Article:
Lasqueti Island is neither “tourist-friendly” nor “tourist-hostile”.  The island community is an enclave of Canadian “counter-culture”.  Its roads are mostly unpaved.  Solar, wind, micro-hydro and fossil-fuelled generators power the island.  With very little industry and economy, most of the residents live simply, taking what they need from the land, and having next-to-no carbon footprint (and little need for money).  The 2011 census recorded 426 people living in Lasqueti (although a more up-to-date website states there are 350 “permanent residents”) including 70 children.  According to the community blog, Lasqueti is “an island of individuals, with poets, artists, physicists, fishermen, loggers, tree planters, designers, professional musicians, published authors, some small scale manufacturers, some commercial agricultural as well as professional consultants in education, engineering, forestry and alternate energy.”

LASQUETI island sunset


While some residents use solar panels, wood-burning stoves, wind turbines and water mills, others choose to lie “without electricity”, period.  For the average person, that might not sound like fun.  But few can argue that the depletion of fossil fuels (and other aspects of modern living) are clearly unsustainable.  Lasqueti’s residents share the opinion that “living in harmony with Nature” is not only ethical, it is “how we were supposed to live.”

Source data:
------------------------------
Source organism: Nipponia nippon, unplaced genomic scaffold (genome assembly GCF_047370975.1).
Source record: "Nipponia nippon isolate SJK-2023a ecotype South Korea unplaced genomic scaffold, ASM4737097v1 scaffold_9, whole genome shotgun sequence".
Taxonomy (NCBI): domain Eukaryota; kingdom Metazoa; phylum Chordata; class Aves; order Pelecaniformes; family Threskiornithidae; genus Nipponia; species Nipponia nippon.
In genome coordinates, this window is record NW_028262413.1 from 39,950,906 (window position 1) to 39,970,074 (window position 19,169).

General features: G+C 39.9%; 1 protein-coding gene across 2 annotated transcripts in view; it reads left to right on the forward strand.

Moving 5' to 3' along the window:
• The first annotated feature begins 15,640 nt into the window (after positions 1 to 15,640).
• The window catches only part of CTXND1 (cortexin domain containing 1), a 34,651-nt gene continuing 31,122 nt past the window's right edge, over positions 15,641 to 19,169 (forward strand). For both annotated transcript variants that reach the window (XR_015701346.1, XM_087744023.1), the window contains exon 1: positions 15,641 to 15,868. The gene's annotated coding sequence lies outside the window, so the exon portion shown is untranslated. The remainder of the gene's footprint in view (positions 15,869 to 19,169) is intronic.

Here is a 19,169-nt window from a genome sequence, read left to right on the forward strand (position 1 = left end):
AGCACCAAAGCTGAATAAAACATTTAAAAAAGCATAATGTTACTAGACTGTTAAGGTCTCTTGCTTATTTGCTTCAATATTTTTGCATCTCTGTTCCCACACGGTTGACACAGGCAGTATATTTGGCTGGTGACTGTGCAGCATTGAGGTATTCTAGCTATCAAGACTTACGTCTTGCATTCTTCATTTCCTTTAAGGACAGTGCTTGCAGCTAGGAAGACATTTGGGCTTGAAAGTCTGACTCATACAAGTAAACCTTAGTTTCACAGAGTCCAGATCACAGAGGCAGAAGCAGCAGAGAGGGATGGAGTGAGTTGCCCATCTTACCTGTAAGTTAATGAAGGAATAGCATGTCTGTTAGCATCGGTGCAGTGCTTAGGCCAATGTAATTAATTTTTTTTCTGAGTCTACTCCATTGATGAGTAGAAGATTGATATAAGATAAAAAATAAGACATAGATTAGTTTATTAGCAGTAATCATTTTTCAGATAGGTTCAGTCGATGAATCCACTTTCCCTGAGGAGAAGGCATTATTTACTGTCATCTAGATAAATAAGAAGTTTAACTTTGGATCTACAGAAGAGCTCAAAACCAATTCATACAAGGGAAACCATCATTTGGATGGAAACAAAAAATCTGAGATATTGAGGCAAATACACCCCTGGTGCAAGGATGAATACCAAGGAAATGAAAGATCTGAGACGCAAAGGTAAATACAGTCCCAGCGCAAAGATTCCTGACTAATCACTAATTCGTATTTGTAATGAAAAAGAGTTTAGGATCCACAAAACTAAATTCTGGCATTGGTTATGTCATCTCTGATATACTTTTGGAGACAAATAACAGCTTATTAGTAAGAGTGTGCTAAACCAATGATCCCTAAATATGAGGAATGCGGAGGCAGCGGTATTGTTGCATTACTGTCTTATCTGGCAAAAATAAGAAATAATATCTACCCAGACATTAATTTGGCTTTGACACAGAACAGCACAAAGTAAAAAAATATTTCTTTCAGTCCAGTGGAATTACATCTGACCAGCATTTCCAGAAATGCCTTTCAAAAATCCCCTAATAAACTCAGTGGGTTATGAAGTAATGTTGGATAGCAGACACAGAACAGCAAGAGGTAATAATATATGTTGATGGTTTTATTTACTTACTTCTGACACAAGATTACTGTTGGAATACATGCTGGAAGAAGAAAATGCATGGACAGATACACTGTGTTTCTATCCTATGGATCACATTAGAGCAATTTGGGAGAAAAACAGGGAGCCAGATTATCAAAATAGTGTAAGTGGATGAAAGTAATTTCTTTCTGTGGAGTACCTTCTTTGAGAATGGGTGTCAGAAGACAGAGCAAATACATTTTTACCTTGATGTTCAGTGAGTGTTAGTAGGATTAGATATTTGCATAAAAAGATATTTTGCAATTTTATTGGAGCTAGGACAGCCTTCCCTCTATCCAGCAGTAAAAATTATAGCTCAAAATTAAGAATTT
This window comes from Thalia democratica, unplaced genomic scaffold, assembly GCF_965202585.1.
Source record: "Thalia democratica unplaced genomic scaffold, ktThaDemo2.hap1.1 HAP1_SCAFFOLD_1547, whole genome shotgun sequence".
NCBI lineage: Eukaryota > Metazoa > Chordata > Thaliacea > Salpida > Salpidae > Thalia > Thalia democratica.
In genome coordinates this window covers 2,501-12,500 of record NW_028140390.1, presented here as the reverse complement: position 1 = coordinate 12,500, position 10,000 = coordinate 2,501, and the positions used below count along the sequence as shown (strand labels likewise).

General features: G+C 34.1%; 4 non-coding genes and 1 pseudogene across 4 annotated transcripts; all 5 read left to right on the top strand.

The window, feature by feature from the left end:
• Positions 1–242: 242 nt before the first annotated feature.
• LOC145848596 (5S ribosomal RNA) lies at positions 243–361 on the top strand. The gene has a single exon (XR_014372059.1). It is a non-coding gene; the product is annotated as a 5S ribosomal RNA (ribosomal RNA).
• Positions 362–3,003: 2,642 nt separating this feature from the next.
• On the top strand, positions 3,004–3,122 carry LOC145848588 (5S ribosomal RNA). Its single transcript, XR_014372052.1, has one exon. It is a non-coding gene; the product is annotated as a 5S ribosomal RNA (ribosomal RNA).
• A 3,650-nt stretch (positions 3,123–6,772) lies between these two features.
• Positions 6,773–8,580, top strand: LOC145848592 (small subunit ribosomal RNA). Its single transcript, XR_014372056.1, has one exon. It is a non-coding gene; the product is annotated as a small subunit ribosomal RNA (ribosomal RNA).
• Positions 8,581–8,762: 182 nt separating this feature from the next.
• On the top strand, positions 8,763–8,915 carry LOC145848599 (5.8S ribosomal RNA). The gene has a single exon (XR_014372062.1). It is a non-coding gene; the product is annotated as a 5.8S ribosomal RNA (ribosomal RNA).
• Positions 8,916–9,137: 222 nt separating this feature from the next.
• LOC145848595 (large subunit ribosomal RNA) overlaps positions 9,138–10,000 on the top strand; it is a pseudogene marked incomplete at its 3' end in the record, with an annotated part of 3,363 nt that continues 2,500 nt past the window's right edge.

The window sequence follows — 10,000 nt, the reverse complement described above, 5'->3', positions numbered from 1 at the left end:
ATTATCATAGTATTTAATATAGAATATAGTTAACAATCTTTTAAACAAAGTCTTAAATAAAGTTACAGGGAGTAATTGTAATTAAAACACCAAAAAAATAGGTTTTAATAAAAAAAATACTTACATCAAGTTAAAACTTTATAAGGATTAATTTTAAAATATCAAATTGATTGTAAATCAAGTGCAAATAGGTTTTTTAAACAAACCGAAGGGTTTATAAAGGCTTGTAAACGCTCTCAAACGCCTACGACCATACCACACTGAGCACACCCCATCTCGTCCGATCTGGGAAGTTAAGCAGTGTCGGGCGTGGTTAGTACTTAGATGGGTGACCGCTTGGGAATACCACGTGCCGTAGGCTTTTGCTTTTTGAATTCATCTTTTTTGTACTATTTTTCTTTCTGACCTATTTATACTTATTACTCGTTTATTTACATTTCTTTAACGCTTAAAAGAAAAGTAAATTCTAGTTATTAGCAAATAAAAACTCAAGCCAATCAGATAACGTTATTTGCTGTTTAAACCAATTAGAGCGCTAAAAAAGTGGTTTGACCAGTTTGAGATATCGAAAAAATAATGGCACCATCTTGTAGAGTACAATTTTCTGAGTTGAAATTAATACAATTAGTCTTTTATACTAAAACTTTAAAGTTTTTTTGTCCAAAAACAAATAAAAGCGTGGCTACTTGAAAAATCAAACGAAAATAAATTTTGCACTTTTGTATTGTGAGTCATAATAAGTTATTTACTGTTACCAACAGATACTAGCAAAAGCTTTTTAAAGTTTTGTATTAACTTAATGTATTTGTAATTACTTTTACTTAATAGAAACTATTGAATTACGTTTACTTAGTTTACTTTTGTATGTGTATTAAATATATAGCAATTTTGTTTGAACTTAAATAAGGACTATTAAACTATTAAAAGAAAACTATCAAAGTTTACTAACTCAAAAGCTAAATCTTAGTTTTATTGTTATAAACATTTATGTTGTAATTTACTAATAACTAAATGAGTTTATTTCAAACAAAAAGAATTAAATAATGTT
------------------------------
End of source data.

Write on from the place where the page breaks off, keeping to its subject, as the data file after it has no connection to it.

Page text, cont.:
Personally, I have been fascinated with Lasqueti since 2010, when I was lucky enough to host one of its residents while he was travelling and “couch-surfing” in Spain.  Robert was living on Lasqueti in an “old converted school bus” (which he ran on vegetable oil), and he was one of the most interesting and intelligent people I’ve ever had the pleasure to meet.  Skilled in building yurts, canoes, wooden boats and other “ecological structures”, he was also a nomadic free spirit who spoke 6 languages and was knowledgeable about pretty much anything and everything you could possibly think of.  According to Lasqueti’s website, Robert was by no means an exception : the island’s population “is the most highly educated community in British Columbia”, according to Statistics Canada.